The mechanic arrived an hour later. His diagnosis: the axel was busted and wasn’t fixable on the street.
The Iranian detail no longer had a primary limousine. And as the Lead Transportation agent, the entire motorcade was my responsibility. I was screwed.
I called the Lead Agent with the news. His response went something like this: “Chris, you’re resourceful and competent, so, do whatever you need to do to make sure there is a limo waiting for us when we leave in the morning. Good luck.”
So what did I do? First, because I was still responsible for the limo, I had to wait until a tow truck arrived and hauled it away. Then, I called the Secret Service Motor Pool to see about a replacement. Unfortunately, the pickings were slim.
My choices? A couple of Towne Cars and a few lightly armored Suburbans. But nothing adequate for a HIGH THREAT LEVEL detail.
I then called over to the Secret Service Logistics Desk. I asked the guy who answered, “Which countries, if any, are leaving tomorrow?”
His response was, “Micronesia, Sri Lanka, Mozambique and Canada.”
“Canada?” I said. “They have an armored limo, right?”
“What hotel are they staying at?” I asked.
As it turned out, the Candian delegation was staying at a hotel not far away. I grabbed one of my drivers, an agent assigned to the Vice President’s details, and we drove to the motor pool in Brooklyn. There, I signed out a Suburban and drove it to the hotel where the Canada detail was staying. I then “stole” their limo.
At least that’s what I tell people. In actuality, it took some serious negotiating, and the promise to buy several rounds of drinks. But in the end, the Lead Agent in charge of the Candian detail agreed to “give-up” his limo in exchange for the Suburban I signed out from the motor pool.
I drove the “new” limo back to the Intercontinental Hotel and parked it near the rest of the motorcade. It was 4 AM. I got one hour of sleep that night.
THE IRANIANS LIED
The next morning, our first movement was to the United Nations. As a HIGH-LEVEL detail, we parked the cars in the ellipse in front of the building. The Iranian’s told us that they would be at the U.N. for at least three hours.
The Iranians lied.
When my NYPD Highway counterparts heard we had three hours of “down-time,” they left their vehicles to get coffee and something to eat at the Canteen across the street.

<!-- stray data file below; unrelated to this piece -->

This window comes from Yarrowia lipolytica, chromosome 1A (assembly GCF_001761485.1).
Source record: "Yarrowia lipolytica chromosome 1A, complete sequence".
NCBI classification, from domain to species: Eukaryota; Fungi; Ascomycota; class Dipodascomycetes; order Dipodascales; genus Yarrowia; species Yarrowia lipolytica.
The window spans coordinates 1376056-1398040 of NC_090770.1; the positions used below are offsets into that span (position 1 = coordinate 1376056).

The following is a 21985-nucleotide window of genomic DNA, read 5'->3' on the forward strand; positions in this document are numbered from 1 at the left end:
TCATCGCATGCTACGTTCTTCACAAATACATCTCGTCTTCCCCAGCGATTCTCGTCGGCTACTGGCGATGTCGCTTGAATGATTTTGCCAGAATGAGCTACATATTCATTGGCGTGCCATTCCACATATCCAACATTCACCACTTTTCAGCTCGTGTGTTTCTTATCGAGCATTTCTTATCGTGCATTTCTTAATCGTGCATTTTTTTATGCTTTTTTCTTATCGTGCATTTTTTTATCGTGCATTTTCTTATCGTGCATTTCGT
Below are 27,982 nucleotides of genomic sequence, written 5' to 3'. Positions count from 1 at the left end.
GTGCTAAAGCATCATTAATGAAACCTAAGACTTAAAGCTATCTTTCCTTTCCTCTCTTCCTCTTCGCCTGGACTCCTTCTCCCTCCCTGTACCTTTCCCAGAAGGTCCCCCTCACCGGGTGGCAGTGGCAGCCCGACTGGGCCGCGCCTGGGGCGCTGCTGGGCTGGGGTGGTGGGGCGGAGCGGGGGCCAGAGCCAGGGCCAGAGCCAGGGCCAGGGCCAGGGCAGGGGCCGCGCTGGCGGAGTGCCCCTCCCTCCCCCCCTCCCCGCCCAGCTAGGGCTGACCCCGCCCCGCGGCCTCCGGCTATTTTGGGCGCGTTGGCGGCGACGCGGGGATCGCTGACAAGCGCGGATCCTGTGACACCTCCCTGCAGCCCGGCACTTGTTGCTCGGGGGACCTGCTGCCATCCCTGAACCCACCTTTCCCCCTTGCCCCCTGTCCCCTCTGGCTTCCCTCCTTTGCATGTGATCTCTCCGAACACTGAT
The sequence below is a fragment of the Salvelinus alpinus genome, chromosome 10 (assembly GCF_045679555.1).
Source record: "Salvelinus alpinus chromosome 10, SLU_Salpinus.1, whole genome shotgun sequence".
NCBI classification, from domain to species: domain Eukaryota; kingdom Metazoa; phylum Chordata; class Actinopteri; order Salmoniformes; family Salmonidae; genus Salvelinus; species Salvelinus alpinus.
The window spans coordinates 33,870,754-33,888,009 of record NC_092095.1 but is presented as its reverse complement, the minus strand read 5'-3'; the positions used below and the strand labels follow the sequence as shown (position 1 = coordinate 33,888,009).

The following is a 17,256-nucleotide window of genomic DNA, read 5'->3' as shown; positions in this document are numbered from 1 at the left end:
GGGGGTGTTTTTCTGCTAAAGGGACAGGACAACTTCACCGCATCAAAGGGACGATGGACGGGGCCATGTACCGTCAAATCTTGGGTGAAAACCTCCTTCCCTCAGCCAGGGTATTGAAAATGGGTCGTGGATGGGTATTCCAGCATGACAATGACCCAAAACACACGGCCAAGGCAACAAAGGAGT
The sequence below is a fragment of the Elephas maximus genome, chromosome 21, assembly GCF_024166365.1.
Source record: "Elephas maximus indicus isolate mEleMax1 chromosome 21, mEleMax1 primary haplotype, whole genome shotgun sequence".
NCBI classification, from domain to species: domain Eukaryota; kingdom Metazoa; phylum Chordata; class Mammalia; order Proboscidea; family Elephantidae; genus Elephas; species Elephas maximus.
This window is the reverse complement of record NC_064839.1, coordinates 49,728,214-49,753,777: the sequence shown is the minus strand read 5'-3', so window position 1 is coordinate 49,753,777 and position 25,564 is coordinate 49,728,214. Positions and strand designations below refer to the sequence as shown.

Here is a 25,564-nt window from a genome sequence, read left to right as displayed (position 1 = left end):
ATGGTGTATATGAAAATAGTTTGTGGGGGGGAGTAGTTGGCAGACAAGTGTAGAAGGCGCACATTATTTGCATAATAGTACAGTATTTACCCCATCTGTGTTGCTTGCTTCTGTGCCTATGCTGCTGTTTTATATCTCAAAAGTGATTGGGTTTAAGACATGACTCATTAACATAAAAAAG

I asked the NYPD sergeant to keep one man behind—just in case—but he politely ignored my request. It’s the NYPD after all, and it’s their city, and as most federal agents will tell you, the NYPD doesn’t take instructions from the Feds.
Thirty minutes after our arrival, the Secret Service detail leader called out over the radio, “Bring the motorcade up. We’re coming out.”
Huh? Did I hear that right? Did the detail leader just say, “bring the motorcade up.” But I thought we had three hours?
Two seconds later, my fears were confirmed when the Detail Leader said, “Bring the cars up now! We’re headed back to the hotel.”
My NYPD Highway counterparts, including the drivers of the marked police car I was manifested in, were MIA. Also missing were the NYPD motorcycles we used for intersection control. Thankfully, the NYPD intel officers assigned to the detail hadn’t left. They waved me over. “Chris, jump in with us!”
I DREADED WHAT I HAD TO SAY NEXT
I could tell by the expression on the detail leader’s face he wasn’t happy when I pulled up in the unmarked NYPD Intel sedan. Thankfully though, I had the critical part of the motorcade in tow —the secure package.
One of the Secret Service shift agents opened the door to the limo. Ahmadinejad got in. The detail leader closed the door. “Let’s get going,” he said over the radio.
As the motorcade started rolling, I dreaded what I had to say next. I unclipped my radio. “Be advised,” I said, “we will not have NYPD assets for this movement and will not have any intersection control.”
“Roger,” came the reply from the detail leader. “Just get us back safely.”
Thankfully, it was a short ride back to the hotel. The NYPD assets caught up after we arrived, and the conversation I had with them was not pleasant.
Somehow, through the grace of God, nothing happened, but I made sure nothing like that ever happened again—not while the detail was still operational in NYC.
BEING AN AGENT IS A GRUELING, STrESSFUL, AND MOST OF THE TIME, THANKLESS JOB
Several other exciting things happened during the visit, including:
• A large group of protestors tried to stop the motorcade
• A massive demonstration gathered outside of the hotel
All of it kept us on our toes.
My experience during my CNOS and UNGA assignments is something Secret Service agents deal with regularly. Being an agent is grueling, stressful, and most of the time, thankless job. But hopefully, you’ve gained a little insight into the life of a Secret Service agent. And maybe the next time you see an agent, you feel compelled to say, “Thank you for your service.”